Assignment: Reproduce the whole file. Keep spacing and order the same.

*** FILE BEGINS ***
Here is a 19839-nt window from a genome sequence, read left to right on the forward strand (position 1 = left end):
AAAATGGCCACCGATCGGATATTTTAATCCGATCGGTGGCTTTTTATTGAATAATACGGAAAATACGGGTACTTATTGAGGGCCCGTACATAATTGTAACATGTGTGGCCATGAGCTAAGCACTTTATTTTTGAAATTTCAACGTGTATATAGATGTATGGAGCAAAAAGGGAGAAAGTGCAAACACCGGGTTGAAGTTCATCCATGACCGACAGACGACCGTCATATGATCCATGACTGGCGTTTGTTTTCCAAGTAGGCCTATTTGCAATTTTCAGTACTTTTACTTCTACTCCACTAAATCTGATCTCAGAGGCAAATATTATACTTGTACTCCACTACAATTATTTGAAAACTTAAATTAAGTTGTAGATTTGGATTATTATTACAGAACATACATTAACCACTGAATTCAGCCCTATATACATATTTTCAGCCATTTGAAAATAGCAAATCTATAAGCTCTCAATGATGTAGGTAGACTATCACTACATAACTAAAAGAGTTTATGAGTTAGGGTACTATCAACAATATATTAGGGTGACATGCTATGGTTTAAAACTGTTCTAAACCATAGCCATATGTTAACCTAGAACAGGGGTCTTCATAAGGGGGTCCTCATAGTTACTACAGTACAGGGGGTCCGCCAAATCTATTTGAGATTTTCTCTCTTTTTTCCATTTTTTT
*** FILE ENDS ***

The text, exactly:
Here is a 19839-nt window from a genome sequence, read left to right on the forward strand (position 1 = left end):
AAAATGGCCACCGATCGGATATTTTAATCCGATCGGTGGCTTTTTATTGAATAATACGGAAAATACGGGTACTTATTGAGGGCCCGTACATAATTGTAACATGTGTGGCCATGAGCTAAGCACTTTATTTTTGAAATTTCAACGTGTATATAGATGTATGGAGCAAAAAGGGAGAAAGTGCAAACACCGGGTTGAAGTTCATCCATGACCGACAGACGACCGTCATATGATCCATGACTGGCGTTTGTTTTCCAAGTAGGCCTATTTGCAATTTTCAGTACTTTTACTTCTACTCCACTAAATCTGATCTCAGAGGCAAATATTATACTTGTACTCCACTACAATTATTTGAAAACTTAAATTAAGTTGTAGATTTGGATTATTATTACAGAACATACATTAACCACTGAATTCAGCCCTATATACATATTTTCAGCCATTTGAAAATAGCAAATCTATAAGCTCTCAATGATGTAGGTAGACTATCACTACATAACTAAAAGAGTTTATGAGTTAGGGTACTATCAACAATATATTAGGGTGACATGCTATGGTTTAAAACTGTTCTAAACCATAGCCATATGTTAACCTAGAACAGGGGTCTTCATAAGGGGGTCCTCATAGTTACTACAGTACAGGGGGTCCGCCAAATCTATTTGAGATTTTCTCTCTTTTTTCCATTTTTTT